Another study assessed a transition-care program at Baylor Medical Center Garland, in Texas, for heart failure patients aged 65 and older. Of the 140 Medicare patients eligible for the study, 56 (40 percent) elected to participate. They received guidance from specially trained nurses before discharge and at least eight home visits, and their readmission rate was 48 percent lower than the group that didn’t take part.

“The response was impressive,” says lead author Brett D. Stauffer, MD, an internal medicine doctor at Baylor Healthcare System in Dallas and a clinical scholar at the Institute for Health Care Research and Improvement. “As much as we’d like to believe that patients listen to their doctors, the fact is, when you’re in the hospital and getting discharged home, you often are in a state of flux,” he says. Intervention is effective when patients “have someone with medical knowledge interacting with them in their homes, rather than just getting abstract directions at time of discharge.”

An editorial in Archives of Internal Medicine points out that a weakness of both studies was the low participation rate. Dr. Stauffer’s team didn’t study why patients didn’t participate; anecdotally, some said they didn’t want someone from the hospital going to their home.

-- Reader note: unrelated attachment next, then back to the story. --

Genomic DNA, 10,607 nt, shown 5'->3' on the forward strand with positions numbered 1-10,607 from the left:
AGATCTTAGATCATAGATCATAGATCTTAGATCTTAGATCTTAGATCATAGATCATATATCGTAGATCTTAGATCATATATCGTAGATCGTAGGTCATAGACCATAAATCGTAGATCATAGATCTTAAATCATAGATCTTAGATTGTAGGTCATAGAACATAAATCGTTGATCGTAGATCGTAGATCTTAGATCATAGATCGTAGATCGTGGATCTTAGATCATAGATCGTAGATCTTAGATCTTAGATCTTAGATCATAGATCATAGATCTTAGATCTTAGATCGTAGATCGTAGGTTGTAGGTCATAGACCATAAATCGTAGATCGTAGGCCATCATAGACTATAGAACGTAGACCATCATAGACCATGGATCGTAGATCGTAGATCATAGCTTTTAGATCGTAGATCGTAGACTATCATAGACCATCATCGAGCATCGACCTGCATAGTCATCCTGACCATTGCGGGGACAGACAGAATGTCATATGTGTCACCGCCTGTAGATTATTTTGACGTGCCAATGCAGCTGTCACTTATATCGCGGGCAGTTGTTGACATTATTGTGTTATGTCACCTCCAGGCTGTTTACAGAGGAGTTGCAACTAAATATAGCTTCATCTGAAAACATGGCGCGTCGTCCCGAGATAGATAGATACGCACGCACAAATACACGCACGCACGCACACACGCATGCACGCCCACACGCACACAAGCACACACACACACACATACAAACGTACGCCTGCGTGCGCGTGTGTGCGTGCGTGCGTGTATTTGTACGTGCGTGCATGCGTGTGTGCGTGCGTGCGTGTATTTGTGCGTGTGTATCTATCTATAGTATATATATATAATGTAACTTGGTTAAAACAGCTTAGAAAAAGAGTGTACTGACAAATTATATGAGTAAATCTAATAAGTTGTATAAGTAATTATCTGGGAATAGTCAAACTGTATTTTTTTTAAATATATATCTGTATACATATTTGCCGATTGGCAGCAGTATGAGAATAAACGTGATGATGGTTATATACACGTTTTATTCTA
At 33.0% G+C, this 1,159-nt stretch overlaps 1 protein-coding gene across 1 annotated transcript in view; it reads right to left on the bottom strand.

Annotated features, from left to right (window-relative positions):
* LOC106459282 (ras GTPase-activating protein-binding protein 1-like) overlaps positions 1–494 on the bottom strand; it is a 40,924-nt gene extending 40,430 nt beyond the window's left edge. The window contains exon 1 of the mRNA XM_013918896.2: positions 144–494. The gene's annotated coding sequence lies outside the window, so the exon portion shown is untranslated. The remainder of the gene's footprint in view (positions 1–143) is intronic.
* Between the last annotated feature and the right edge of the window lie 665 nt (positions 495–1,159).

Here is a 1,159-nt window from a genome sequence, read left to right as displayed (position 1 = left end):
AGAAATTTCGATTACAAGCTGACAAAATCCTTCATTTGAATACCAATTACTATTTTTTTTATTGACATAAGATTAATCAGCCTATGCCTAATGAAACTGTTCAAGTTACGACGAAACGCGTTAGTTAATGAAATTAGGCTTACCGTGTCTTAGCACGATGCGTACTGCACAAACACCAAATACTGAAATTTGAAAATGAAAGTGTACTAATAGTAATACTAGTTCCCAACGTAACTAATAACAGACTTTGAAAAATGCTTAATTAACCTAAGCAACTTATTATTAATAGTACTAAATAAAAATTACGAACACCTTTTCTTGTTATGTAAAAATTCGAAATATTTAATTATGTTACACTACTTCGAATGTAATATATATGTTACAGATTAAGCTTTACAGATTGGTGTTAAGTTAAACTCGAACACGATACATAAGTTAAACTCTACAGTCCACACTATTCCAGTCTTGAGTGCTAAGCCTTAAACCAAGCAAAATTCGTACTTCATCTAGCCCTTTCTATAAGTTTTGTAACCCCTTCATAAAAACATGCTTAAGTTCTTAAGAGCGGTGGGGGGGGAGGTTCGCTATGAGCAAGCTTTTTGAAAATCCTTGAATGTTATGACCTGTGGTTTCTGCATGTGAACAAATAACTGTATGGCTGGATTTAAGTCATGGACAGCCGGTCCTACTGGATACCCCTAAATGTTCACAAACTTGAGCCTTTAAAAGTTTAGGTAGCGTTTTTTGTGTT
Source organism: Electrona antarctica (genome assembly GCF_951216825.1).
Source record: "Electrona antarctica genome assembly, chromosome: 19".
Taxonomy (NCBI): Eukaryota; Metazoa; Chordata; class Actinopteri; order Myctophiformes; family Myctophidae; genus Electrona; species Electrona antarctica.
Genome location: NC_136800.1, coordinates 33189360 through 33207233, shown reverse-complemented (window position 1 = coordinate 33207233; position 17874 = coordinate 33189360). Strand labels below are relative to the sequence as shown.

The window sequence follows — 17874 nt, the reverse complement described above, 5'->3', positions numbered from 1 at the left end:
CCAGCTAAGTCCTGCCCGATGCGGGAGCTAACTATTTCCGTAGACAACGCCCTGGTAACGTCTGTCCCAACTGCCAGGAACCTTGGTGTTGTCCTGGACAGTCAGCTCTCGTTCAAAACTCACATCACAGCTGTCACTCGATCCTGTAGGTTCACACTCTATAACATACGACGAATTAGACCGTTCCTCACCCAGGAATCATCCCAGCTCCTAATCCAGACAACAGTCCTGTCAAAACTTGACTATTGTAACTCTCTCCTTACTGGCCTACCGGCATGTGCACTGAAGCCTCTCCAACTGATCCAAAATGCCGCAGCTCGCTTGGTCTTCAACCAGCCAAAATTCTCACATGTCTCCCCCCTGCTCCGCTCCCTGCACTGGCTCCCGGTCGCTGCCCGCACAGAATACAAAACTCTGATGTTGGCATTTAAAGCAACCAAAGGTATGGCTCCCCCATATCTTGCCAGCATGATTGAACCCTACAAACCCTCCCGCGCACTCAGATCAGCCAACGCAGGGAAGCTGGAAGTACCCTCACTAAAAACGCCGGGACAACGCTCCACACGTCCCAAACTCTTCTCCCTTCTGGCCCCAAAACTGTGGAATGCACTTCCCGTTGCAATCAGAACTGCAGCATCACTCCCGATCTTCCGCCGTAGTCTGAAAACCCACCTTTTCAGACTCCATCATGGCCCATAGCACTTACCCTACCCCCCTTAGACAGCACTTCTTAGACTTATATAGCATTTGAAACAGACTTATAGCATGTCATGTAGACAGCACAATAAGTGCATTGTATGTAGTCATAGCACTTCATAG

Still, he believes patients will get accustomed to the practice. “We are so early on in the discovery phase and implementation phase, there is lots of opportunity for people to learn to do this,” he says.

Geoffrey H. Westrich, MD, is co-director of joint replacement research at the Hospital for Special Surgery in New York City, which performed 8,000 knee and hip replacements last year. Though transition programs likely pay off in the long run, he says, the short-term price tag is a challenge.

“We know if you spend more money on it and had nurses contacting patients postoperatively, I think we would drastically lower our re-admission rates. The problem is there are upfront costs, and who will pay for that? With 8,000 knee and hip replacements, we would need to hire several nurses whose whole job would be contacting patients,” Dr. Westrich says. “It’s a good concept, and I fully believe in follow-up and transition care, but I think the cost is always going to be a factor.”